While the experience of being outed may be illegal, discriminating against an employee for their sexual orientation or gender identity is certainly illegal under Title VII, as affirmed in Bostock. Moreover, if an employer retaliates against you for reporting that you have been discriminated against for your now-known sexual orientation, this may be considered unlawful retaliation under Title VII.

Lastly, in Burlington Industries, Inc. v. Ellerth (1998) and Faragher v. City of Boca Raton (1998), the Supreme Court decided that companies are automatically liable if an employee’s superior discriminated against them resulting in economic harm such as being fired, demoted, losing wages, and being assigned fewer hours or undesirable/menial work assignments. If, however, an employee was not economically harmed, then employers can escape automatic liability if they can prove that (a) they exercised reasonable care to prevent and promptly corrected any discriminatory behavior, AND (b) the employee did not report the behavior or take advantage of other corrective/grievance programs.

What if you were outed at work, faced discrimination, and your boss did nothing despite being aware?

According to the EEOC, “the employer will be liable for harassment by non-supervisory employees or non-employees over whom it has control (e.g., independent contractors or customers on the premises), if it knew, or should have known about the harassment and failed to take prompt and appropriate corrective action.”

This means that employers are responsible for addressing harassment by individuals they oversee or can control, such as contractors or customers, if they were aware or should have been aware of the harassment and did not take timely and suitable measures to address it.

What happens if your company took action, but it was insufficient?

“Title VII requires a reasonably prompt corrective response, not a perfect response,” so an employer’s response is inadequate if it shows indifference or is not reasonably calculated to promptly end the harassment (Burns v. Berry Global, Inc., Court of Appeals, 6th Circuit 2022). For example, the Supreme Court decided in Faragher that the City of Boca Raton did not exercise reasonable and prompt care because the City did not circulate its sexual harassment policy to all city employees, track instances of harassment, nor did the City create reporting methods for employees to bypass their supervisors.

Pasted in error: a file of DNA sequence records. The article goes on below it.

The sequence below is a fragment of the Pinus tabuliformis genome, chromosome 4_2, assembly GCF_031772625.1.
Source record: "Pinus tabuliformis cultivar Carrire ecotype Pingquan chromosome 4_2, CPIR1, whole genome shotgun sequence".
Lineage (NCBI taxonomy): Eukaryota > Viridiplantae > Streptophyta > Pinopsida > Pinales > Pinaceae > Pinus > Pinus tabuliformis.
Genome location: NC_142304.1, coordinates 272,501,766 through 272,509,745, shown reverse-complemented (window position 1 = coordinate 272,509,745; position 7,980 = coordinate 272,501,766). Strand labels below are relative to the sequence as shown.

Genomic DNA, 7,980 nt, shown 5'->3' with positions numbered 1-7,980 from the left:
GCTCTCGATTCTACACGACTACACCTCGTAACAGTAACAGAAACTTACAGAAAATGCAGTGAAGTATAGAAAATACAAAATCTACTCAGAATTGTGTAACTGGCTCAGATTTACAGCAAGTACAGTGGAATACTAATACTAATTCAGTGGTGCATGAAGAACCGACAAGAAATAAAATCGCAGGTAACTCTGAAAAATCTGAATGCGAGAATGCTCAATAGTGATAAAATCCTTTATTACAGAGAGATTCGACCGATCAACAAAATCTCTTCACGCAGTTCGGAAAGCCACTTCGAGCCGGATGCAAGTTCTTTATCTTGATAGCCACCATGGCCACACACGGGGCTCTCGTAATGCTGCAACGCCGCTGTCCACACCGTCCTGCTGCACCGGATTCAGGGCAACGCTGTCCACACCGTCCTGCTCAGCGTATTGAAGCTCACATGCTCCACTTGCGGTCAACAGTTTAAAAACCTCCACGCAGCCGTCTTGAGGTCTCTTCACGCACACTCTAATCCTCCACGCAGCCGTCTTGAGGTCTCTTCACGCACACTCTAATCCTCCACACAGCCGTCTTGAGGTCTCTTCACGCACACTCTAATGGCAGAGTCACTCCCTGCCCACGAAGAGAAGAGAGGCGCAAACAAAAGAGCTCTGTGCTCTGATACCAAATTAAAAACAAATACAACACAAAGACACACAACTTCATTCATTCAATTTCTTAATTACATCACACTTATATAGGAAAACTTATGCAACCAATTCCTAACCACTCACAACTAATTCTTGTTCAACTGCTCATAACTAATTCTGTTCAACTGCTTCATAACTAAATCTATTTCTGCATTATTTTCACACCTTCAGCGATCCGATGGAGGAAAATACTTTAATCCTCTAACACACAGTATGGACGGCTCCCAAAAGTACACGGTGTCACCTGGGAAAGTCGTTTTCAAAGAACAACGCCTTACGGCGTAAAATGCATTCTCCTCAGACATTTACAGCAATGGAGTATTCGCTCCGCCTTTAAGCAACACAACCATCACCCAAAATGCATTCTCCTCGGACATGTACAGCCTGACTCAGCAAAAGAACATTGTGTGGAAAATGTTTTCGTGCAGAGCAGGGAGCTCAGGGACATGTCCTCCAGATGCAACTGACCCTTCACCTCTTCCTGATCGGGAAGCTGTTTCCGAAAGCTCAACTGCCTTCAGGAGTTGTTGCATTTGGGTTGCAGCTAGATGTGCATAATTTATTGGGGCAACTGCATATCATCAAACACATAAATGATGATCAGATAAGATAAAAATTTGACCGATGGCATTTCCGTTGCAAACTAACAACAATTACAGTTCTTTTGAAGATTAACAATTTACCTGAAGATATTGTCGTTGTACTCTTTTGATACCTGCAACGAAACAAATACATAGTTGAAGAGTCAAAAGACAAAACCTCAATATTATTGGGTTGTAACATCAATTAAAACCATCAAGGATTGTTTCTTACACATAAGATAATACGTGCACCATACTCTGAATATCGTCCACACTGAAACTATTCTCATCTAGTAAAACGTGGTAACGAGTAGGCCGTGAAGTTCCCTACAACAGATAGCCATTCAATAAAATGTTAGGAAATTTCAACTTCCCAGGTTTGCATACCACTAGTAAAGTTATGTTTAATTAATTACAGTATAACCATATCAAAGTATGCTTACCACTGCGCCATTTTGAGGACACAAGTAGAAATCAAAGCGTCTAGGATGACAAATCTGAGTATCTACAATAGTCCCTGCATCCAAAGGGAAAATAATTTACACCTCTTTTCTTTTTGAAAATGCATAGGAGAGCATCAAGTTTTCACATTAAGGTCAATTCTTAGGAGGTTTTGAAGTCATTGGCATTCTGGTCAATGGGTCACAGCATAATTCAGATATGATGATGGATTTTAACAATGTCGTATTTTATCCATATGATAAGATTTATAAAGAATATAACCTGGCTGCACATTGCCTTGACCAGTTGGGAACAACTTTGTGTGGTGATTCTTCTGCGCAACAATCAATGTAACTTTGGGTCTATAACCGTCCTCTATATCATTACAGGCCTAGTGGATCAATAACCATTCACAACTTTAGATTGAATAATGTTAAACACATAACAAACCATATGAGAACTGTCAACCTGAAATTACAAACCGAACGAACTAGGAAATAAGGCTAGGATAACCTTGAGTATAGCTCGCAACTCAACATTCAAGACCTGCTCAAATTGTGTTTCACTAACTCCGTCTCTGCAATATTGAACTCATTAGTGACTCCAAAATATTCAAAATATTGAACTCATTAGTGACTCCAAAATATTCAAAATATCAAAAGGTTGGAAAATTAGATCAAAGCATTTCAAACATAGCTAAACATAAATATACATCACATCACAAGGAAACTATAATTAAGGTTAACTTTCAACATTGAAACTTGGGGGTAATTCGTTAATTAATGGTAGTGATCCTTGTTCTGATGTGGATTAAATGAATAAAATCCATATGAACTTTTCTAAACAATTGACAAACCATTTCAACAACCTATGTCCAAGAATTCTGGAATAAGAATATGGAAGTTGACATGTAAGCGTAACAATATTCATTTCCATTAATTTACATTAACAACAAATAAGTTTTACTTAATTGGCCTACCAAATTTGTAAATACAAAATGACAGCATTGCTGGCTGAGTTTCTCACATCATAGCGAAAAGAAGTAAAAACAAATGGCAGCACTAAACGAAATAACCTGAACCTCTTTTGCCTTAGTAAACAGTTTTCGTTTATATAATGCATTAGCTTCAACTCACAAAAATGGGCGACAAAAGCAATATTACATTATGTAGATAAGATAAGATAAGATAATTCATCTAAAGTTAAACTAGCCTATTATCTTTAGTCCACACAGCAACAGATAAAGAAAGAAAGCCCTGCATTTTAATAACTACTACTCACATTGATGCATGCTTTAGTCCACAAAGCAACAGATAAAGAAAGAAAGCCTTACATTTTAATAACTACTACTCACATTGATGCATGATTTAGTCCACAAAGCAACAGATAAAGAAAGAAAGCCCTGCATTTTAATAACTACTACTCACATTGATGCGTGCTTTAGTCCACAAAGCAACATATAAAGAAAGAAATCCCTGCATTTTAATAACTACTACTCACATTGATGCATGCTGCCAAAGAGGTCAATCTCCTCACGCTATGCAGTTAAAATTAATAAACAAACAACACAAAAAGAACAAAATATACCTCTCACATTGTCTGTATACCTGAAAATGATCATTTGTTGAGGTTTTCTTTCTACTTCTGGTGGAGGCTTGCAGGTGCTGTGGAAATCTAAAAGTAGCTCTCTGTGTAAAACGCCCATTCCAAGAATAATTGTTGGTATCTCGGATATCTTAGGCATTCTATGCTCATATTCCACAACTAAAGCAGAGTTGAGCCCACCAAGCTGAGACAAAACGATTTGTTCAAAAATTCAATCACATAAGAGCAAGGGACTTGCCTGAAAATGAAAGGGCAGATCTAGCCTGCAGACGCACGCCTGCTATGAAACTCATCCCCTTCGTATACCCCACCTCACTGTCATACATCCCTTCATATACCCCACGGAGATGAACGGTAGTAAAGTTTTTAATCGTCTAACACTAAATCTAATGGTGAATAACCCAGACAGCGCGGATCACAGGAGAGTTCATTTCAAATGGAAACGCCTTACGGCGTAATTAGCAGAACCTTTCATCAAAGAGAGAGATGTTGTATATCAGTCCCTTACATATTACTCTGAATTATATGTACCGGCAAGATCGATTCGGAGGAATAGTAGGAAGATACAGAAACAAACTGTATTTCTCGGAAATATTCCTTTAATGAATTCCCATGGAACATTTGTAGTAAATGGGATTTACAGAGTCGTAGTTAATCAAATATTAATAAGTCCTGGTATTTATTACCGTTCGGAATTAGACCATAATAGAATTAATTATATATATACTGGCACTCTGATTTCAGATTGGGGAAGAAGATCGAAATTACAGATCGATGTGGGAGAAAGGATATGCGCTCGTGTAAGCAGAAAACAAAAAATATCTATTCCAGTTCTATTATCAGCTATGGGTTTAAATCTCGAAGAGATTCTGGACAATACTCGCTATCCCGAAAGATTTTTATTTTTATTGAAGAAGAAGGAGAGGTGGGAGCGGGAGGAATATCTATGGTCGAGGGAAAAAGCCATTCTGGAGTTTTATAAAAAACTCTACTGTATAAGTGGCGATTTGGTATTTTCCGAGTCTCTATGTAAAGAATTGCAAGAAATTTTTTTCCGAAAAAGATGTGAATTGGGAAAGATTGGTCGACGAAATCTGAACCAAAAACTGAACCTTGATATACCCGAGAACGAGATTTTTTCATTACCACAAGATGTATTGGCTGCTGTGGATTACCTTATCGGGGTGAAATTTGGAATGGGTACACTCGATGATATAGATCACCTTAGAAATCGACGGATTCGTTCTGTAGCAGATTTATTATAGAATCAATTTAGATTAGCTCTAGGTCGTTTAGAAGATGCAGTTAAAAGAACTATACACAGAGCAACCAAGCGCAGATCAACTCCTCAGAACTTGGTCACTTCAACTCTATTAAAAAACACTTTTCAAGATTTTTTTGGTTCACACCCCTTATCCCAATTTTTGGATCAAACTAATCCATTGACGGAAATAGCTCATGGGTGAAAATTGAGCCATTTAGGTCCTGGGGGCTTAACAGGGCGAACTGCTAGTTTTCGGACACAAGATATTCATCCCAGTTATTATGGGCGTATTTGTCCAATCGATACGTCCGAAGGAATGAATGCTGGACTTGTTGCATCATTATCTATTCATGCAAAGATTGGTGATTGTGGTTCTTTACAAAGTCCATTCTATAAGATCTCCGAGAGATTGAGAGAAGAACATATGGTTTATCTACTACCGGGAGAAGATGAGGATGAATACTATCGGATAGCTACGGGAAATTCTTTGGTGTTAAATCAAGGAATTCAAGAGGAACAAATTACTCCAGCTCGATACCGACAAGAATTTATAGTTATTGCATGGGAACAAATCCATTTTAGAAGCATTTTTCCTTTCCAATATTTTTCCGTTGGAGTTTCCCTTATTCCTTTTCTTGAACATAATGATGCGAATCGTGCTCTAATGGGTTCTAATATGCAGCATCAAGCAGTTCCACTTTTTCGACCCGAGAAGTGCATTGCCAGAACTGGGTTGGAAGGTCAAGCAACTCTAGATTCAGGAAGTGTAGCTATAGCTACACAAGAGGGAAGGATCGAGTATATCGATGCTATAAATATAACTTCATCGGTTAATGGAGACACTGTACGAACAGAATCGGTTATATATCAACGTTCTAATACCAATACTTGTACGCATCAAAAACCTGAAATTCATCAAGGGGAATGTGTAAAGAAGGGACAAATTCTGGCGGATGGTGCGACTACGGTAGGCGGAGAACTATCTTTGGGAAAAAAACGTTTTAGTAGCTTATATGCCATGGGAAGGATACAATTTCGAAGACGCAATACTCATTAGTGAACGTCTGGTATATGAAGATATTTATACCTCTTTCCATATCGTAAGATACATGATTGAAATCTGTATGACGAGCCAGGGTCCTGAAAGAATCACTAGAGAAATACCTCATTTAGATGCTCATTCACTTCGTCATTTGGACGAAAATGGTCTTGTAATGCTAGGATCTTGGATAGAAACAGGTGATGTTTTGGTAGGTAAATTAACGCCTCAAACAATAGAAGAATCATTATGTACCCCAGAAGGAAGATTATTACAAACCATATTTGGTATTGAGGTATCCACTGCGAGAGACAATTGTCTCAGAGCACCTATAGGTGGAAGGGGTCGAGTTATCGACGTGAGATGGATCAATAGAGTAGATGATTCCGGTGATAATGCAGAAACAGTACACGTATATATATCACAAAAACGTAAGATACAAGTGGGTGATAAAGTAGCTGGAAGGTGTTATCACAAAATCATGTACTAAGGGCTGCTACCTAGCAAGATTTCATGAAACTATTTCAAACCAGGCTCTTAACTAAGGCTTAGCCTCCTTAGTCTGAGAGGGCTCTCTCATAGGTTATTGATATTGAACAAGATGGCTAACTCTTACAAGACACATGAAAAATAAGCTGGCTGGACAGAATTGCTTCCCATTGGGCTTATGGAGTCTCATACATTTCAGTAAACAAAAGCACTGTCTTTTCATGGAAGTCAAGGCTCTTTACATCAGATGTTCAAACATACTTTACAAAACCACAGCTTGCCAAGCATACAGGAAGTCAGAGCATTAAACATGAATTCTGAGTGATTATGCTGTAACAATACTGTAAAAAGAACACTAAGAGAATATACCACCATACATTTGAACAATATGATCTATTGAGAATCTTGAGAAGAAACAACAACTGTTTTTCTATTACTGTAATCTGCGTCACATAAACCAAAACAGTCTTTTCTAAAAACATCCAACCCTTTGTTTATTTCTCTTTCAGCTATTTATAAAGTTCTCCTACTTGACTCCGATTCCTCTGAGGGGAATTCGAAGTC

Takeaways

Taking Positive Steps Forward After Being Outed

Being outed at work can be incredibly stressful and scary, especially in environments that may not be inclusive towards LGBTQ individuals. In the event that you are outed, beyond relying on potential legal protections, there are proactive measures you can take to protect yourself.

Foremost, prioritizing your mental health is crucial. The emotional impact of an outing varies from person to person and is influenced by environmental factors. If you find that being outed is adversely affecting your mental and emotional health, seeking support from a therapist or mental health professional is a vital step to ensure your personal well-being. Moreover, identifying and connecting with allies or friends can prove invaluable. Having a support network can contribute significantly to navigating the challenges that may arise from being outed. Finally, if you feel comfortable, consider reporting the outing or any negative repercussions to human resources (HR). Although not everyone may be comfortable turning to HR, reporting the incident alerts the company to potentially discriminatory conduct and may compel them to take corrective action. This is particularly crucial in cases where the outing was intentional, malicious, or if you are facing adverse employment consequences. Reporting the incident to HR can be a pivotal tool in addressing and rectifying the situation.